-- We believe Ardalan Machineries is acting as a false end-user in its dealings with Ak Makina to circumvent export controls restrictions in both Turkey and South Korea.

-- Recently, you informed us that your investigation of this activity did not uncover any evidence confirming our information or find any irregularities with this transaction.

-- You noted that the sale raised by the United States occurred in December 2008 and that the South Korean exporter, Hyundai-Kia, has maintained a business relationship with Ak Makina for over ten years.

-- You also indicated that Hyundai-Kia did not apply for an export license in this case because the machine tools were not controlled under any of the multilateral export control regimes or your national control lists.

-- In addition, you stated that neither Hyundai-Kia nor Ak Makina is on a "watch list" and, because Ak Makina is located in Turkey, a member of the multilateral export control regimes, there was no basis to question the efficacy of Turkeys nonproliferation efforts.

-- Finally, your response indicated that your government can only intervene to prevent such an export in one of the following circumstances:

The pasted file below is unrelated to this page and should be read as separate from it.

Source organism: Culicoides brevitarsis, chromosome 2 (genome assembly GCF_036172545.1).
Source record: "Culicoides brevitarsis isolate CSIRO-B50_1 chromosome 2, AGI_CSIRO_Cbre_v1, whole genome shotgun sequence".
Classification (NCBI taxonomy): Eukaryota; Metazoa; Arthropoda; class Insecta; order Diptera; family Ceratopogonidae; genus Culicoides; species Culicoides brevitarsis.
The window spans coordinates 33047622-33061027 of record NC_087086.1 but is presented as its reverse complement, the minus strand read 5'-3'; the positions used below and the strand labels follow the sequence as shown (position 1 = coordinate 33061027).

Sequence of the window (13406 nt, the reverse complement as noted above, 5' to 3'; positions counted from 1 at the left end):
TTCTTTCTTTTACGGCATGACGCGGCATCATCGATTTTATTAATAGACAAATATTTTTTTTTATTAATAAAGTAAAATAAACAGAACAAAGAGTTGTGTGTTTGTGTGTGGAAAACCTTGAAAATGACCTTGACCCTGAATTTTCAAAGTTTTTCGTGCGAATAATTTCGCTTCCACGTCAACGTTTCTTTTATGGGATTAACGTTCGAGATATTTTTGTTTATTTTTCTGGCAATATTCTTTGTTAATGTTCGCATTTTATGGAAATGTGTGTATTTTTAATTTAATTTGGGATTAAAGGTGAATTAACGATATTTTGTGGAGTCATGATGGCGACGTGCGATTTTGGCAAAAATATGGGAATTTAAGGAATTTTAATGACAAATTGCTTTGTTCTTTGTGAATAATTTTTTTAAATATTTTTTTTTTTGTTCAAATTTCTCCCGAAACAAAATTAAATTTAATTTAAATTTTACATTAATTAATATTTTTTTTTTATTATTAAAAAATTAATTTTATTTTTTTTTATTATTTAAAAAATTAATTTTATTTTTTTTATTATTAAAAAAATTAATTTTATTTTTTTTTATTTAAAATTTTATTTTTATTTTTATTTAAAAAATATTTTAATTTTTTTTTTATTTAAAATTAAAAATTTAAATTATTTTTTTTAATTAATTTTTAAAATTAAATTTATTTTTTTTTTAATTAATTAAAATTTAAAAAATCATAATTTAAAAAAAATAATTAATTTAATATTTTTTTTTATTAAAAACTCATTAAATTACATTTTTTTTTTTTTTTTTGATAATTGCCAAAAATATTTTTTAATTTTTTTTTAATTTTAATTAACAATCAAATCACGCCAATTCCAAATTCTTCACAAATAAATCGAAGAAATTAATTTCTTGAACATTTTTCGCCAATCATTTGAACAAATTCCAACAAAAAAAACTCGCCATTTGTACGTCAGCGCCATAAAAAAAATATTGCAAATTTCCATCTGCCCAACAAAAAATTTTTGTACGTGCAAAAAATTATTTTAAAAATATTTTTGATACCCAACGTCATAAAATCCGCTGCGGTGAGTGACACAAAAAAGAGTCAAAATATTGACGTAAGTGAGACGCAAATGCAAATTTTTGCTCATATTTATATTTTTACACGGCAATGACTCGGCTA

- the purchaser is subject to a denial by the Missile Technology Control Regime (MTCR) or Nuclear Suppliers Group (NSG);

- the item being exported is controlled;

- the seller or buyer has made false declarations to obtain an export license; or

- the purchasing firm is located in a country that is not a member of any of the multilateral export control regimes.

-- We appreciate your efforts to investigate this transaction and your determining that the export raised by the United States has already occurred.

-- However, we also believe this transaction raises clear missile proliferation concerns and that there is sufficient justification for your government to act in future such cases involving these firms.

-- In particular, we note that this transaction involved the Iranian firm Ardalan Machineries, which was acting as an end-user in order to acquire South Korean-origin machine tools on behalf of Irans SHIG.

-- As you are aware from numerous MTCR Information Exchange presentations, Irans missile program routinely uses front companies and false end-users to procure items it cannot acquire directly due to export control restrictions.